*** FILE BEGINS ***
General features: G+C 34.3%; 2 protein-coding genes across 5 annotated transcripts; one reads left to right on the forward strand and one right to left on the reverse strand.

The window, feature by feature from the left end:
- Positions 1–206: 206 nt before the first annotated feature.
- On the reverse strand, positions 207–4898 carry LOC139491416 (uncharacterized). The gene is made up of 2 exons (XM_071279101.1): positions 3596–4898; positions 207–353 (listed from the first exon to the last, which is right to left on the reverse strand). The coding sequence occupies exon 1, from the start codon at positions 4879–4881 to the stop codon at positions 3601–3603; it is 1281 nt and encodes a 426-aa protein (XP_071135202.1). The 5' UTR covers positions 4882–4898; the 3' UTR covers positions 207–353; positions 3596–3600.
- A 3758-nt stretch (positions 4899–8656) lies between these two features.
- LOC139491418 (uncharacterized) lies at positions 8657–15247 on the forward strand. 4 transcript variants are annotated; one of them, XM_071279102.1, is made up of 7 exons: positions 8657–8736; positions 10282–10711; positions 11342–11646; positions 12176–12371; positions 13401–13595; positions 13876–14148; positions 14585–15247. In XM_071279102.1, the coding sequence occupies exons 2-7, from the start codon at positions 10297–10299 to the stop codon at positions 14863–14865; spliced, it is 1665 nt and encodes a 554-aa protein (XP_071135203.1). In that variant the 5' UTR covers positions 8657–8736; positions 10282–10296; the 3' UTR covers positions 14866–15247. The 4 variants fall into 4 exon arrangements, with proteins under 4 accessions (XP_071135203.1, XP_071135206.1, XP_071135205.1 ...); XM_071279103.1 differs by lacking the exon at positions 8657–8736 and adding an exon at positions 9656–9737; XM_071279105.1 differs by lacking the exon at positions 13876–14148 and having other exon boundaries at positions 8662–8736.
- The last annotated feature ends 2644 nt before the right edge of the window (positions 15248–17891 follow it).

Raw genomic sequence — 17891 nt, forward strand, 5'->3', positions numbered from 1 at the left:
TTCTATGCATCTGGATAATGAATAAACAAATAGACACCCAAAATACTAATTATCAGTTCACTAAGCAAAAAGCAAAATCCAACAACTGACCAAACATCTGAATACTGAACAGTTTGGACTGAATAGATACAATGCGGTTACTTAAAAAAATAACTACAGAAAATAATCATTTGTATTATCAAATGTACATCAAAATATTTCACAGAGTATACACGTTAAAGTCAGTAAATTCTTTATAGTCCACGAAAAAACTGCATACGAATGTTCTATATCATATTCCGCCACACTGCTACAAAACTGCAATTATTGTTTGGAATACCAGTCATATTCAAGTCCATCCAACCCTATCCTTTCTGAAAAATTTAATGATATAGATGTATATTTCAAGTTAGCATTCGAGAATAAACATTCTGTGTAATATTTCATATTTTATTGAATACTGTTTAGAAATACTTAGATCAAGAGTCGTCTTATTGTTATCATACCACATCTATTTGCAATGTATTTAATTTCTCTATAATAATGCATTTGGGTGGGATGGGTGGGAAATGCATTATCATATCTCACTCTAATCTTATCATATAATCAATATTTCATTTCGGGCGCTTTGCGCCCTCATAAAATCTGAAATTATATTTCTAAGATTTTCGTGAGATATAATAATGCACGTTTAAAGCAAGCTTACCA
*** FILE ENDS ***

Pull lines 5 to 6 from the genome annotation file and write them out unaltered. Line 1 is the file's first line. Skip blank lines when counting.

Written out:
- A 3758-nt stretch (positions 4899–8656) lies between these two features.
- LOC139491418 (uncharacterized) lies at positions 8657–15247 on the forward strand. 4 transcript variants are annotated; one of them, XM_071279102.1, is made up of 7 exons: positions 8657–8736; positions 10282–10711; positions 11342–11646; positions 12176–12371; positions 13401–13595; positions 13876–14148; positions 14585–15247. In XM_071279102.1, the coding sequence occupies exons 2-7, from the start codon at positions 10297–10299 to the stop codon at positions 14863–14865; spliced, it is 1665 nt and encodes a 554-aa protein (XP_071135203.1). In that variant the 5' UTR covers positions 8657–8736; positions 10282–10296; the 3' UTR covers positions 14866–15247. The 4 variants fall into 4 exon arrangements, with proteins under 4 accessions (XP_071135203.1, XP_071135206.1, XP_071135205.1 ...); XM_071279103.1 differs by lacking the exon at positions 8657–8736 and adding an exon at positions 9656–9737; XM_071279105.1 differs by lacking the exon at positions 13876–14148 and having other exon boundaries at positions 8662–8736.